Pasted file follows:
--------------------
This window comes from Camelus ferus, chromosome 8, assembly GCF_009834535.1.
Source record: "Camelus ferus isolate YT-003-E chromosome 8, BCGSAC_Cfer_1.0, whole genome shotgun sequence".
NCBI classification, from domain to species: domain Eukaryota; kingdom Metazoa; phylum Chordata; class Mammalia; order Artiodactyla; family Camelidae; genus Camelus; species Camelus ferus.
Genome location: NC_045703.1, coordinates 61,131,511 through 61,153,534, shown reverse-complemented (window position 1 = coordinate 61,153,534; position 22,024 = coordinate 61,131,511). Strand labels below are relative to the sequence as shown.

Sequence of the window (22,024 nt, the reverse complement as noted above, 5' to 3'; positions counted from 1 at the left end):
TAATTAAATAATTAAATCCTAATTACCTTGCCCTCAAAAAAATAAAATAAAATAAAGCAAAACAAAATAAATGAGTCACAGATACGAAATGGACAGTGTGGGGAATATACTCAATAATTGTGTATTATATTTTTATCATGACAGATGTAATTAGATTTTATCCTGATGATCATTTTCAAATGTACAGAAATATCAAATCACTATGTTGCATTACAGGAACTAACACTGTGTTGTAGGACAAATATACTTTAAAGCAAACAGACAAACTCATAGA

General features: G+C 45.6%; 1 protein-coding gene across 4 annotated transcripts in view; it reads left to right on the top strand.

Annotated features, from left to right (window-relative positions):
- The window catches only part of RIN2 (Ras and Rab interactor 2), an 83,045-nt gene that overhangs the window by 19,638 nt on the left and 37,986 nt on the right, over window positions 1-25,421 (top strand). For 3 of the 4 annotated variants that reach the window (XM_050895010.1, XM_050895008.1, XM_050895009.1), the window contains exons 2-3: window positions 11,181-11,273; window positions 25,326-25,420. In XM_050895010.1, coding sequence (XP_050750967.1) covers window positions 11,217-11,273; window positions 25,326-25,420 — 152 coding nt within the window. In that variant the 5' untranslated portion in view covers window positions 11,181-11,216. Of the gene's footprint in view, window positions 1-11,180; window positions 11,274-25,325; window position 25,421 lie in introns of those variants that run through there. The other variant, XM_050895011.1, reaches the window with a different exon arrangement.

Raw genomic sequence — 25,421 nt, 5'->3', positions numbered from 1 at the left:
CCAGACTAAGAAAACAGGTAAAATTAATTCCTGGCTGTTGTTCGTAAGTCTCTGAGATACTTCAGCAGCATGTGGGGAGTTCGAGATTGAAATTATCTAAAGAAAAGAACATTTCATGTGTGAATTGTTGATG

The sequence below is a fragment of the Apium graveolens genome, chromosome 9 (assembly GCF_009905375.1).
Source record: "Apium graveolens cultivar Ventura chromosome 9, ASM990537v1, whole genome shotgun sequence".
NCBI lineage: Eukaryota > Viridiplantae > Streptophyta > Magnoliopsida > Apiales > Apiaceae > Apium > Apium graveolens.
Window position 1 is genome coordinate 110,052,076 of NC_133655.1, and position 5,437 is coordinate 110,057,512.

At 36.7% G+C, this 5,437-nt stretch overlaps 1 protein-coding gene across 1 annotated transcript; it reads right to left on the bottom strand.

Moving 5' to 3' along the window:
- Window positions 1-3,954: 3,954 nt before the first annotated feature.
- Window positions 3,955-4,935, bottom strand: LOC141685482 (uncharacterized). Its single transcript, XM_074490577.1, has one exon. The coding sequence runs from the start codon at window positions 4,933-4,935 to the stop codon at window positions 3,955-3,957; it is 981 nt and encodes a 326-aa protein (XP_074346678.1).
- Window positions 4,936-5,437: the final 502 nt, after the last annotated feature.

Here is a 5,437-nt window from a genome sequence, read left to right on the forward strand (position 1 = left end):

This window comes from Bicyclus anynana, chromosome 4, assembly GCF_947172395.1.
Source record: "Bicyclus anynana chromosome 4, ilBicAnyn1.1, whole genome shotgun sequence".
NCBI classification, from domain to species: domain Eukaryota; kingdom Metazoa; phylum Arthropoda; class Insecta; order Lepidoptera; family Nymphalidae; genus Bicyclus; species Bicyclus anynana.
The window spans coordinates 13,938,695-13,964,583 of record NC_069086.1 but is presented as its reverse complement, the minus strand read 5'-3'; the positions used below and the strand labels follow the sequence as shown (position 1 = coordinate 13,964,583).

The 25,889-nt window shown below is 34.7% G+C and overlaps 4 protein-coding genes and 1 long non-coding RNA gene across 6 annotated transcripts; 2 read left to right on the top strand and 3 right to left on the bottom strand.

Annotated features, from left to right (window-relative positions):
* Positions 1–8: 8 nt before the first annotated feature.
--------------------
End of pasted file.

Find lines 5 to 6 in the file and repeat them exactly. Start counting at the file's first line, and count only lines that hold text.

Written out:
Sequence of the window (22,024 nt, the reverse complement as noted above, 5' to 3'; positions counted from 1 at the left end):
TAATTAAATAATTAAATCCTAATTACCTTGCCCTCAAAAAAATAAAATAAAATAAAGCAAAACAAAATAAATGAGTCACAGATACGAAATGGACAGTGTGGGGAATATACTCAATAATTGTGTATTATATTTTTATCATGACAGATGTAATTAGATTTTATCCTGATGATCATTTTCAAATGTACAGAAATATCAAATCACTATGTTGCATTACAGGAACTAACACTGTGTTGTAGGACAAATATACTTTAAAGCAAACAGACAAACTCATAGA